• Dark fairytales. I LOVED all the fairytales interspersed into both books. Sometimes I don’t like interludes with characters’ writing in books, but Melissa Albert totally killed all the fairytales in both THE HAZEL WOOD and THE NIGHT COUNTRY and made them all really add to both stories. I can’t wait for the book of Hinterland fairytales to come out that she’s apparently writing at some point.
  • Alice’s voice. I loved how dark and angry Alice was in the first book. She’s definitely a tough nut to crack, but I always end up liking typically “unlikeable” female characters because usually it just means they have some grit. Alice has a LOT of grit and has a really hard exterior. I really liked all the descriptions of her anger and how it felt and all of the ways Ella taught her to calm herself down.
  • The character cameos in book 2. I was so here for all the characters who appeared in THE HAZEL WOOD appearing in THE NIGHT COUNTRY. I especially liked the continuation of Sophia Snow’s character in the story after the end of THE HAZEL WOOD. I’m really glad I reread THE HAZEL WOOD, because I definitely forgot about Sophia Snow’s entrance at the very end.
  • Alice & Ella’s relationship in book 1. I thought Alice’s relationship with her mom was so well-written in THE HAZEL WOOD. It was so clear how each depended on the other but also how complex their relationship was because of the way they had to live to survive.
  • The unfolding of Alice’s memories. Another aspect of THE HAZEL WOOD that I felt was particularly well done was how Alice’s memories made more and more sense to her as she learned more about the Hinterland and the stories that her grandmother had written. Everything was revealed at the perfect pace in the perfect way, and it just really worked.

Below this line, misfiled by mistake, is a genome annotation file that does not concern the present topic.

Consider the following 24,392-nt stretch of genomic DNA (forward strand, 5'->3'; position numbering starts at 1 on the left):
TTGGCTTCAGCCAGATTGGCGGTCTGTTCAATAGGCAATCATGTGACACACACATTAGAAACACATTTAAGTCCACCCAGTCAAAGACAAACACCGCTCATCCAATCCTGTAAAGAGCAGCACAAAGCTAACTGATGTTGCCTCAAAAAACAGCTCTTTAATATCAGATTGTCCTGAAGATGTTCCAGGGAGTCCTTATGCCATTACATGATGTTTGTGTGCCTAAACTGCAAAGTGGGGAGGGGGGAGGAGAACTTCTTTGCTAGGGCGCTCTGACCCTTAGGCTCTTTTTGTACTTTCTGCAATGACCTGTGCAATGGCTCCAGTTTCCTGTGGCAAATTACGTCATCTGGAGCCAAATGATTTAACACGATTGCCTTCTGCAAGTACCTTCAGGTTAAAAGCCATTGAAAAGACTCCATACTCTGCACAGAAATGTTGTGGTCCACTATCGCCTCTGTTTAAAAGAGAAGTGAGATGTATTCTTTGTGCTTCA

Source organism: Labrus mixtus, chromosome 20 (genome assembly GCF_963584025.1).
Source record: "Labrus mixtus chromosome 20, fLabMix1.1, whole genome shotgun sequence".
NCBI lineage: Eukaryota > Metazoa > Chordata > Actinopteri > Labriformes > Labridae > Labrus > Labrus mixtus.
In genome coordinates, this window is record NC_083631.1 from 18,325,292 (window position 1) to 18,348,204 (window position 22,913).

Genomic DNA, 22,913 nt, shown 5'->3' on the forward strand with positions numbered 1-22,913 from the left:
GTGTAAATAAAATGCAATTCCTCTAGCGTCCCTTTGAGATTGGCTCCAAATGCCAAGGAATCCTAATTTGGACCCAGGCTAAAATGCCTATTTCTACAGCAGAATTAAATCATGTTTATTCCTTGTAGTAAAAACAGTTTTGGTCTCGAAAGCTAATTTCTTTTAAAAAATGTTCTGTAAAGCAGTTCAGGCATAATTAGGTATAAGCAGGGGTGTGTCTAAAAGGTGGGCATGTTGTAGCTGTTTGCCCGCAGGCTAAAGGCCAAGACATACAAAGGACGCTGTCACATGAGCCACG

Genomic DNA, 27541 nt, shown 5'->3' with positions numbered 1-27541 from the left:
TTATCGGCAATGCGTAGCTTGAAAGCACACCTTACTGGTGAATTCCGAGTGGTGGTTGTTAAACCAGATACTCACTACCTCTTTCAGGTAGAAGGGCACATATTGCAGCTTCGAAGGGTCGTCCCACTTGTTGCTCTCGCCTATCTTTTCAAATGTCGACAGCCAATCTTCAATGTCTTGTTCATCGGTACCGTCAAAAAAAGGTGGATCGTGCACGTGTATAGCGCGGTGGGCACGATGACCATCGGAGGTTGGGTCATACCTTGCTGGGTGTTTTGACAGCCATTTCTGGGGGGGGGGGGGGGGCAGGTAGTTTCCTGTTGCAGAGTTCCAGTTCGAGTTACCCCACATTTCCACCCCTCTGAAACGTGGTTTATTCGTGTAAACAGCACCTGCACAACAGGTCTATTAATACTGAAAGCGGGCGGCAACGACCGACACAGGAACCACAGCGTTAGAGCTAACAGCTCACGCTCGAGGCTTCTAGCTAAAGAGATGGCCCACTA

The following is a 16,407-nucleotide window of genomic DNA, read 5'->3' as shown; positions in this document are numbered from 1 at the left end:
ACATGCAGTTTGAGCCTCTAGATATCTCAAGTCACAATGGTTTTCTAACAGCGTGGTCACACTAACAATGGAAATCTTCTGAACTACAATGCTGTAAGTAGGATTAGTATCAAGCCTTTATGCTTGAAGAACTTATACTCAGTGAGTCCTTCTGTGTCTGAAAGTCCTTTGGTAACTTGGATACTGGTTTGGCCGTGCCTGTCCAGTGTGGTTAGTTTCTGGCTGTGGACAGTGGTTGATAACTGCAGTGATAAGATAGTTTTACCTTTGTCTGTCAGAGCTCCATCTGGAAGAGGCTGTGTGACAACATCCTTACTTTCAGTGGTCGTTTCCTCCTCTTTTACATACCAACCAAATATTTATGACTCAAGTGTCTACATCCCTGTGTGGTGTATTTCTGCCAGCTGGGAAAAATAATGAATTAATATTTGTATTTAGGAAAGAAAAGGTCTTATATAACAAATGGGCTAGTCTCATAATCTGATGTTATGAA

what i didn’t like

  • Alice & Finch’s relationship in book 2. Honestly, I kind of felt like THE NIGHT COUNTRY was written just to satisfy people who wanted Alice and Finch to get together in book 1. I didn’t feel their chemistry was explored enough for them to be an end game couple even though I shipped them. I personally would’ve rather there hadn’t been a second book, or that Finch hadn’t been part of it at all.
  • The narration style of book 2. I cannot tell you how much I DESPISE when books are written with one narrator in first person and the other in third. I ended up skimming most of Finch’s chapters because I hate that style so much. I personally find it jarring and I’ve never read a version where it’s done well. I think it would’ve made much more sense for Finch’s chapters to actually be written from his perspective. There was just no reason for his chapters not to be in first person.
  • Alice’s voice. There was a major shift in Alice’s voice and the tone of her perspective in THE NIGHT COUNTRY that I didn’t like. I found Alice kind of boring and predictable in the way she was trying so hard to be normal. I would have rather her fight with the ice in her to be more nuanced and for her to want to keep that part of herself more. Her voice just felt a whole lot softer than in the first book, and the fire in her in the first book that kept her going after Ella into the Hinterland was just kind of gone and that was a disappointing character change.
  • Honestly the whole second book. The more and more I think about it, the more I dislike THE NIGHT COUNTRY and feel it wasn’t necessary. I thought THE HAZEL WOOD had a good ending that made sense for the story, and didn’t really need to be continued. I felt the second book was written solely to make the romance happen, and it didn’t need to be there for the story to be good or feel complete. I would really like to forget the second book happened at all and pretend this is not a series.
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2020 queer books i’m excited for

After making a “gay af” shelf on Goodreads for all of the queer books I want to read, I decided I had to share some of the queer books coming out in 2020 that I’m excited for.

 

surrender your sons – adam sass

September 2020

Like most books on this list, I’ve been excited for this one since the deal was announced in PW. SURRENDER YOUR SONS is about a gay teen boy whose family has him kidnapped and sent to a conversion camp on a remote island, where he and other queer teens have to survive and figure out the island’s dark secrets. Add it on Goodreads

 

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felix ever after – kacen callender

May 12, 2020